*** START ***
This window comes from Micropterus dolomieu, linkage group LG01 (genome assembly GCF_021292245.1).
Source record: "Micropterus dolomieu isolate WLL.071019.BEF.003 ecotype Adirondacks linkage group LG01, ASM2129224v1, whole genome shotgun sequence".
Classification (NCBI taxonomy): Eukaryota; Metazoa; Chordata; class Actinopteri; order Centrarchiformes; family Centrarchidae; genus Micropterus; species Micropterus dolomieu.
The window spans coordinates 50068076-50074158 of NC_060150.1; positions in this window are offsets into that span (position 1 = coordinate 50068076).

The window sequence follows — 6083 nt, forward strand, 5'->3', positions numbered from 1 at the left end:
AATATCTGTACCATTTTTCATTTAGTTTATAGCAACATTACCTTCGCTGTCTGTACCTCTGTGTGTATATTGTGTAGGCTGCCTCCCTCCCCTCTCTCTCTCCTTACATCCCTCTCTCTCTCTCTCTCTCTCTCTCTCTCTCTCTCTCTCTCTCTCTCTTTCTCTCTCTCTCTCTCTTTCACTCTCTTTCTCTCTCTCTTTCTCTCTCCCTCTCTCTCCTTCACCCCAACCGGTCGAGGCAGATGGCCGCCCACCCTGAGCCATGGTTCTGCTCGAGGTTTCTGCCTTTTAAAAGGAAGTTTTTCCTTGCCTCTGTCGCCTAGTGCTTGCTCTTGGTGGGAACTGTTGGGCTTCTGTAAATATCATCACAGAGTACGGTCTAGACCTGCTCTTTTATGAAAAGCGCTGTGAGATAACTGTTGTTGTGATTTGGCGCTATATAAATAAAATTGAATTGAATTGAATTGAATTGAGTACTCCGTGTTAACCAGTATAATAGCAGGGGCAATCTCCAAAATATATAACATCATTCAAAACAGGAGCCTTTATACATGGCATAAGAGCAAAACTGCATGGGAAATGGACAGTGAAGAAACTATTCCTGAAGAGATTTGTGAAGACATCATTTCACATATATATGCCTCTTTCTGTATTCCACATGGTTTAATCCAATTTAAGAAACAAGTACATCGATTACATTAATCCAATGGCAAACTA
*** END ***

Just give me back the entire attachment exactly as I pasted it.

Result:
This window comes from Micropterus dolomieu, linkage group LG01 (genome assembly GCF_021292245.1).
Source record: "Micropterus dolomieu isolate WLL.071019.BEF.003 ecotype Adirondacks linkage group LG01, ASM2129224v1, whole genome shotgun sequence".
Classification (NCBI taxonomy): Eukaryota; Metazoa; Chordata; class Actinopteri; order Centrarchiformes; family Centrarchidae; genus Micropterus; species Micropterus dolomieu.
The window spans coordinates 50068076-50074158 of NC_060150.1; positions in this window are offsets into that span (position 1 = coordinate 50068076).

The window sequence follows — 6083 nt, forward strand, 5'->3', positions numbered from 1 at the left end:
AATATCTGTACCATTTTTCATTTAGTTTATAGCAACATTACCTTCGCTGTCTGTACCTCTGTGTGTATATTGTGTAGGCTGCCTCCCTCCCCTCTCTCTCTCCTTACATCCCTCTCTCTCTCTCTCTCTCTCTCTCTCTCTCTCTCTCTCTCTCTCTCTTTCTCTCTCTCTCTCTCTTTCACTCTCTTTCTCTCTCTCTTTCTCTCTCCCTCTCTCTCCTTCACCCCAACCGGTCGAGGCAGATGGCCGCCCACCCTGAGCCATGGTTCTGCTCGAGGTTTCTGCCTTTTAAAAGGAAGTTTTTCCTTGCCTCTGTCGCCTAGTGCTTGCTCTTGGTGGGAACTGTTGGGCTTCTGTAAATATCATCACAGAGTACGGTCTAGACCTGCTCTTTTATGAAAAGCGCTGTGAGATAACTGTTGTTGTGATTTGGCGCTATATAAATAAAATTGAATTGAATTGAATTGAATTGAGTACTCCGTGTTAACCAGTATAATAGCAGGGGCAATCTCCAAAATATATAACATCATTCAAAACAGGAGCCTTTATACATGGCATAAGAGCAAAACTGCATGGGAAATGGACAGTGAAGAAACTATTCCTGAAGAGATTTGTGAAGACATCATTTCACATATATATGCCTCTTTCTGTATTCCACATGGTTTAATCCAATTTAAGAAACAAGTACATCGATTACATTAATCCAATGGCAAACTA